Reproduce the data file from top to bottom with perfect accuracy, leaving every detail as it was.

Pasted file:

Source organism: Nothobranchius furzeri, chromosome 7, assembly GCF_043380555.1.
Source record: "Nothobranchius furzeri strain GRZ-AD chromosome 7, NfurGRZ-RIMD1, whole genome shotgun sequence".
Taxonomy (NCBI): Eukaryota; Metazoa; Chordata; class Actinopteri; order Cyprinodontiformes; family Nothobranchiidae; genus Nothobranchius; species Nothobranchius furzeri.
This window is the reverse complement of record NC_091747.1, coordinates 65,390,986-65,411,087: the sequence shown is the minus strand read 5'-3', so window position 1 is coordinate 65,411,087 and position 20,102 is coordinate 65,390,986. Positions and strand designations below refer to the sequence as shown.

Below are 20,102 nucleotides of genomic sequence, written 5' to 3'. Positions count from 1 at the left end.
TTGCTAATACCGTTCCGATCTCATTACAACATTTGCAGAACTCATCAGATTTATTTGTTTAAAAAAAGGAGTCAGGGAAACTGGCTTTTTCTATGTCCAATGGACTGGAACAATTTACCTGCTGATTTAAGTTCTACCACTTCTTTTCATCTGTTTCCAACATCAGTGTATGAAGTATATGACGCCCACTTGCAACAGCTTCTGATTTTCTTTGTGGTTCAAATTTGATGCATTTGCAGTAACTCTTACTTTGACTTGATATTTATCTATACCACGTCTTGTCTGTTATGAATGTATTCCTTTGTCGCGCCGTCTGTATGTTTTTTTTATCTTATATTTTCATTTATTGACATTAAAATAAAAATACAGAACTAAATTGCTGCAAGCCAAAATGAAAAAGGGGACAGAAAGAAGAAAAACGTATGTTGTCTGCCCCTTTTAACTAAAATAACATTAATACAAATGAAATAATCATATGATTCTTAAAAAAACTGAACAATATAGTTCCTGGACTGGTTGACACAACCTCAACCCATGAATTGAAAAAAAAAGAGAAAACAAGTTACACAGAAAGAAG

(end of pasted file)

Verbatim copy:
Source organism: Nothobranchius furzeri, chromosome 7, assembly GCF_043380555.1.
Source record: "Nothobranchius furzeri strain GRZ-AD chromosome 7, NfurGRZ-RIMD1, whole genome shotgun sequence".
Taxonomy (NCBI): Eukaryota; Metazoa; Chordata; class Actinopteri; order Cyprinodontiformes; family Nothobranchiidae; genus Nothobranchius; species Nothobranchius furzeri.
This window is the reverse complement of record NC_091747.1, coordinates 65,390,986-65,411,087: the sequence shown is the minus strand read 5'-3', so window position 1 is coordinate 65,411,087 and position 20,102 is coordinate 65,390,986. Positions and strand designations below refer to the sequence as shown.

Below are 20,102 nucleotides of genomic sequence, written 5' to 3'. Positions count from 1 at the left end.
TTGCTAATACCGTTCCGATCTCATTACAACATTTGCAGAACTCATCAGATTTATTTGTTTAAAAAAAGGAGTCAGGGAAACTGGCTTTTTCTATGTCCAATGGACTGGAACAATTTACCTGCTGATTTAAGTTCTACCACTTCTTTTCATCTGTTTCCAACATCAGTGTATGAAGTATATGACGCCCACTTGCAACAGCTTCTGATTTTCTTTGTGGTTCAAATTTGATGCATTTGCAGTAACTCTTACTTTGACTTGATATTTATCTATACCACGTCTTGTCTGTTATGAATGTATTCCTTTGTCGCGCCGTCTGTATGTTTTTTTTATCTTATATTTTCATTTATTGACATTAAAATAAAAATACAGAACTAAATTGCTGCAAGCCAAAATGAAAAAGGGGACAGAAAGAAGAAAAACGTATGTTGTCTGCCCCTTTTAACTAAAATAACATTAATACAAATGAAATAATCATATGATTCTTAAAAAAACTGAACAATATAGTTCCTGGACTGGTTGACACAACCTCAACCCATGAATTGAAAAAAAAAGAGAAAACAAGTTACACAGAAAGAAG